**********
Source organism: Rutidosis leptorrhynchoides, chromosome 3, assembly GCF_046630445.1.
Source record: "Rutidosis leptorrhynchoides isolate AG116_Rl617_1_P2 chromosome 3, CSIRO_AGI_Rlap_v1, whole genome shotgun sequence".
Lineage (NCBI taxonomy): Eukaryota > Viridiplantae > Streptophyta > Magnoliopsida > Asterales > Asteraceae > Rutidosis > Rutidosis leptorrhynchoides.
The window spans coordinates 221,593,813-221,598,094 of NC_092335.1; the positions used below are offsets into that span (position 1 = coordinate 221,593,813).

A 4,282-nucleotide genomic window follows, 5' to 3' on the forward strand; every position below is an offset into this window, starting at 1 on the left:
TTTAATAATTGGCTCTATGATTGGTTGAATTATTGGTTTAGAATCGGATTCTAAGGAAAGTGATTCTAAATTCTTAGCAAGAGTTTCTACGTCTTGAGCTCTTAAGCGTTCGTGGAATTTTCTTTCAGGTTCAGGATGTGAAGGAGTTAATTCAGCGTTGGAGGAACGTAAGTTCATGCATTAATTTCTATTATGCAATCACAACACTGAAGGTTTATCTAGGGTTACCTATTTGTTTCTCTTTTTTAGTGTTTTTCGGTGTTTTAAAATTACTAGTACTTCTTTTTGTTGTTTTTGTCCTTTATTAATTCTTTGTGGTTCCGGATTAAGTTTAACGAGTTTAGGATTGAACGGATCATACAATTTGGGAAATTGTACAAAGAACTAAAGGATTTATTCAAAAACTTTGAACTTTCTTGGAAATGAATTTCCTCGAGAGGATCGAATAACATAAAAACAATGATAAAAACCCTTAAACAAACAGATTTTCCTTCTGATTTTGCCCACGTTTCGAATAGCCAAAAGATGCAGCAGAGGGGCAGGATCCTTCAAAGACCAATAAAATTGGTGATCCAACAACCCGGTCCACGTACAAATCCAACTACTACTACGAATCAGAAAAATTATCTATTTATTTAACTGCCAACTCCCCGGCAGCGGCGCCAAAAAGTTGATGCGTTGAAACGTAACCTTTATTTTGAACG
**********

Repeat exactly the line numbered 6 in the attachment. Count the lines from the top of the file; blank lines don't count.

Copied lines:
TTTAATAATTGGCTCTATGATTGGTTGAATTATTGGTTTAGAATCGGATTCTAAGGAAAGTGATTCTAAATTCTTAGCAAGAGTTTCTACGTCTTGAGCTCTTAAGCGTTCGTGGAATTTTCTTTCAGGTTCAGGATGTGAAGGAGTTAATTCAGCGTTGGAGGAACGTAAGTTCATGCATTAATTTCTATTATGCAATCACAACACTGAAGGTTTATCTAGGGTTACCTATTTGTTTCTCTTTTTTAGTGTTTTTCGGTGTTTTAAAATTACTAGTACTTCTTTTTGTTGTTTTTGTCCTTTATTAATTCTTTGTGGTTCCGGATTAAGTTTAACGAGTTTAGGATTGAACGGATCATACAATTTGGGAAATTGTACAAAGAACTAAAGGATTTATTCAAAAACTTTGAACTTTCTTGGAAATGAATTTCCTCGAGAGGATCGAATAACATAAAAACAATGATAAAAACCCTTAAACAAACAGATTTTCCTTCTGATTTTGCCCACGTTTCGAATAGCCAAAAGATGCAGCAGAGGGGCAGGATCCTTCAAAGACCAATAAAATTGGTGATCCAACAACCCGGTCCACGTACAAATCCAACTACTACTACGAATCAGAAAAATTATCTATTTATTTAACTGCCAACTCCCCGGCAGCGGCGCCAAAAAGTTGATGCGTTGAAACGTAACCTTTATTTTGAACG